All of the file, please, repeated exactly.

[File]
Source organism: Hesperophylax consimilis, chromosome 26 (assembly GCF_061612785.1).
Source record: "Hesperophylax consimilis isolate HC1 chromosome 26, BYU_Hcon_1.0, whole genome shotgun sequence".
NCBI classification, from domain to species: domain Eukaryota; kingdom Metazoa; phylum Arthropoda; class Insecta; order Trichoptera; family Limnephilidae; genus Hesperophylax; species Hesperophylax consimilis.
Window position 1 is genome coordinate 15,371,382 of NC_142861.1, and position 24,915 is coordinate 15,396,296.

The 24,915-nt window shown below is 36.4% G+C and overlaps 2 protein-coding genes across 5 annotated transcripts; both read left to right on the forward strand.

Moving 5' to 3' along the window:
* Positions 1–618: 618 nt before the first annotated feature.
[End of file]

Source organism: Hesperophylax consimilis, chromosome 26 (assembly GCF_061612785.1).
Source record: "Hesperophylax consimilis isolate HC1 chromosome 26, BYU_Hcon_1.0, whole genome shotgun sequence".
NCBI classification, from domain to species: domain Eukaryota; kingdom Metazoa; phylum Arthropoda; class Insecta; order Trichoptera; family Limnephilidae; genus Hesperophylax; species Hesperophylax consimilis.
Window position 1 is genome coordinate 15,371,382 of NC_142861.1, and position 24,915 is coordinate 15,396,296.

The 24,915-nt window shown below is 36.4% G+C and overlaps 2 protein-coding genes across 5 annotated transcripts; both read left to right on the forward strand.

Moving 5' to 3' along the window:
* Positions 1–618: 618 nt before the first annotated feature.